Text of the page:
Last week, Americans reelected President Obama and returned a Democratic majority to the Senate. How that will affect the economy, foreign policy, and other aspects of government remain to be seen. One thing we can say for certain—it pulls the Affordable Care Act (ACA) out of limbo.
Almost from the day President Obama signed the ACA into law in 2010, it has been under threat—from legislators, legal battles in court, and presidential candidate Mitt Romney’s vow to repeal “Obamacare” if elected. The President’s re-election means we can expect to see the ACA implemented. It also suggests that many Americans are comfortable moving forward with the ACA, and support a role for federal government in improving access to and delivery of health care.
Some popular elements of the law are already in place: allowing children to stay on their parent’s health coverage until age 26, and allowing for cost-free preventive services. Other more complicated aspects of the ACA remain to be realized.
Work to be done
The ACA seeks to expand health insurance to about 30 million of the 50 million Americans who are without health insurance. The law calls for state-run exchanges through which individuals can buy health insurance. Each state must notify the Department of Health and Human Services this week (by November 16th) about whether it is planning to set up its own exchange. The next deadline comes on January 1, 2013, when states intending to run their own exchanges must show they are on track to offer insurance by October 1, 2013. Residents of states that choose not to establish an exchange will be able to buy health insurance from a federal exchange.
The ACA also extends eligibility for Medicaid to Americans who earn less than 133% of the poverty level (approximately $14,000 for an individual and $29,000 for a family of four). To cover the cost of this expanded health coverage, states will receive 100% federal funding for the first three years, and 90% after that. The Supreme Court’s decision last June allows states to decide whether or not to expand Medicaid coverage. My hope is that the benefits of enrolling uninsured individuals in Medicaid (which include lowering the costs of delivering uncompensated care) will prompt them to do so.
Although the ACA makes no major modifications to Medicare, there are still significant changes on the horizon. The Center for Medicare and Medicaid Innovation will continue to seek new ways to pay for and deliver care that improve care and health while lowering costs. These efforts include shared savings with accountable care organizations, bundled payments, and comprehensive primary care initiatives. The Secretary of Health and Human Services can expand promising programs without congressional approval if they are shown to be beneficial. To control the escalating costs of health care, I and others believe our health care system needs to change from the traditional fee-for-service reimbursement model to one in which clinicians are reimbursed based on the quality and/or the value of the care they provide. Successful experiments from the innovation center should move this process forward.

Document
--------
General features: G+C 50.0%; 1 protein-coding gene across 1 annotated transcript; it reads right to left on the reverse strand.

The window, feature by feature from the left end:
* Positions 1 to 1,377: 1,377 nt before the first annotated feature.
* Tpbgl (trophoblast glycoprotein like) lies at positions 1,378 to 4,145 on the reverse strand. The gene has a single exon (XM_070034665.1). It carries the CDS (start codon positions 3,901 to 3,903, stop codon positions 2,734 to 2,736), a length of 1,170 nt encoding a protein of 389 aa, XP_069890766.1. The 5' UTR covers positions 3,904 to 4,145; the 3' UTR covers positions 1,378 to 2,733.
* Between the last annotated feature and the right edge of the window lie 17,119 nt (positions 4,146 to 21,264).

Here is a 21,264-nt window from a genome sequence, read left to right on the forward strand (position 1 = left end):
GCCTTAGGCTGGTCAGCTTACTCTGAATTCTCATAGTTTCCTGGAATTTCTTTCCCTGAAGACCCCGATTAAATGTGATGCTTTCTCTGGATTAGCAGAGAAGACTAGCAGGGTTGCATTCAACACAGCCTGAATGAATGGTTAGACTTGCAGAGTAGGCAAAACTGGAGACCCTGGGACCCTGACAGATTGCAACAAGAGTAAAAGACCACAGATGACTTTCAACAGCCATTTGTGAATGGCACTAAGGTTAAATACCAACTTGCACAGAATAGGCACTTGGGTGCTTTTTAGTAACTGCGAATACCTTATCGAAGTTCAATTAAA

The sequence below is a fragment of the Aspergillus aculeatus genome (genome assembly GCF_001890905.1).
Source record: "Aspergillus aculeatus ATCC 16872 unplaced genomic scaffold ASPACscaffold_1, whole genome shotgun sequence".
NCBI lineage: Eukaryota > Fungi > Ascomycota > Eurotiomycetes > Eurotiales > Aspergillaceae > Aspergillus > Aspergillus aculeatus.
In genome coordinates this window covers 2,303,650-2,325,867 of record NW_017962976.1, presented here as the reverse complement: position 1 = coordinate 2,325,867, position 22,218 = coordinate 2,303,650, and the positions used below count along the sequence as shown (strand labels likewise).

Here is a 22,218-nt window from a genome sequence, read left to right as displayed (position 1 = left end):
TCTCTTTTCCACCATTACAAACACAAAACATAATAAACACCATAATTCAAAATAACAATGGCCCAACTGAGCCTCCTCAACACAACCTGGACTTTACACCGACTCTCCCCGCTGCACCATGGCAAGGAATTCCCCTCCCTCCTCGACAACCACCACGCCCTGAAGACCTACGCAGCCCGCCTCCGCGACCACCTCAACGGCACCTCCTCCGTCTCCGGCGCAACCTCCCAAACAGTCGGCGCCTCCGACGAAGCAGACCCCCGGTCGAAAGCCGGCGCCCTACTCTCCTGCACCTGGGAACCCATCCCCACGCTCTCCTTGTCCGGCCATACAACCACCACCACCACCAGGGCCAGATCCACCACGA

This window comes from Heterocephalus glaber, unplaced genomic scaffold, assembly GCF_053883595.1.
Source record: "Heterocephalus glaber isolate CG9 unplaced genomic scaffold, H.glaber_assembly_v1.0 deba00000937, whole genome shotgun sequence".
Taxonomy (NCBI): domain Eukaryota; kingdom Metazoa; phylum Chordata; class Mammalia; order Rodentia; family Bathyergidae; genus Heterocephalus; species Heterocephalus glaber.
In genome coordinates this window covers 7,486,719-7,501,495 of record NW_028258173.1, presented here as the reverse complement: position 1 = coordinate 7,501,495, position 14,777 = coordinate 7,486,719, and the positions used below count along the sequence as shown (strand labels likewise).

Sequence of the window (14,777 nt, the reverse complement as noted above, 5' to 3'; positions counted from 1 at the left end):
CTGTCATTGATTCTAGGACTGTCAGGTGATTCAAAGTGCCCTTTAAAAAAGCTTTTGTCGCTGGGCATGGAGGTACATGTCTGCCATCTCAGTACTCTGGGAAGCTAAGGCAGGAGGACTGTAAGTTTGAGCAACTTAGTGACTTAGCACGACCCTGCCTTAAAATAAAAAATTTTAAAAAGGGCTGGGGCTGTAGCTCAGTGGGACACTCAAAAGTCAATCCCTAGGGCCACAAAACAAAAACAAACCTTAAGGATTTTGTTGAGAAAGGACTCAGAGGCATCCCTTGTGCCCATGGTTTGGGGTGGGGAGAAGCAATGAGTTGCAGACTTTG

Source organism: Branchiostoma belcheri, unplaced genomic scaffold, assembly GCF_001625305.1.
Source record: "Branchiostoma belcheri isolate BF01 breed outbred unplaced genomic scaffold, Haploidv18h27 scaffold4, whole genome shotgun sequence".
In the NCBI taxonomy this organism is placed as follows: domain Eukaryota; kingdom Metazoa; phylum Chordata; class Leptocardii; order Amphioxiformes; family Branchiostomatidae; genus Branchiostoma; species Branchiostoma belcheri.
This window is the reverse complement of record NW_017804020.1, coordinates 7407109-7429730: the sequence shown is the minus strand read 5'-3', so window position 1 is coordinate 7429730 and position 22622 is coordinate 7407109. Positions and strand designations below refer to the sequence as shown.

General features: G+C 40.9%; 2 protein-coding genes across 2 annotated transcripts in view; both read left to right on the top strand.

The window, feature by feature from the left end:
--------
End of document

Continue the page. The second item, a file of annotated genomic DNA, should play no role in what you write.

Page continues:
Some other changes to Medicare may influence Medicare beneficiaries more directly. The ACA gradually closes the Medicare prescription drug “doughnut hole.” This should lead to smaller out-of-pocket drug costs. At the same time, some Medicare beneficiaries may see their costs go up, with the increase in the Medicare payroll tax and an increase in premium costs for beneficiaries with higher incomes.
The ACA established the Patient Centered Outcomes and Research Institute. Its mission is to conduct and support research that will help patients and their health care providers make more informed decisions. The institute has funded 50 pilot projects and will soon announce the recipients of awards for nearly $100 million for research on comparative clinical effectiveness in several priority areas.
Keep in mind that the ACA does nothing to address the looming cuts associated with the sustainable growth rate (SGR). This formula, enacted in 1997, caps what Medicare pays physicians by linking payments to the gross domestic product. This January, Medicare fees to physicians are scheduled to be reduced by 27%, unless Congress intervenes. A permanent fix will cost $270 billion over the next 10 years. Paying for it would require finding $270 billion worth of savings or adding $270 billion to the deficit.
What the ACA represents
I see the ACA as an important step down the path to assuring all that Americans have access to affordable health insurance. It does not have all of the answers. Although it starts to address health care costs, more work must be done to control health care spending. It will almost certainly take additional legislation to make substantial gains in this arena—as was necessary in Massachusetts. Massachusetts implemented a health care expansion in 2006 that is similar to the ACA, but found that additional cost-control legislation was needed to sustain the state’s near universal insurance coverage. It is my hope that legislators will work together to identify strategies to control costs and create a health care system that delivers high-quality and high-value care in a way that our nation can afford.
Dr. Nancy L. Keating is an associate professor of medicine and health care policy at Harvard Medical School and an associate physician at Brigham and Women’s Hospital.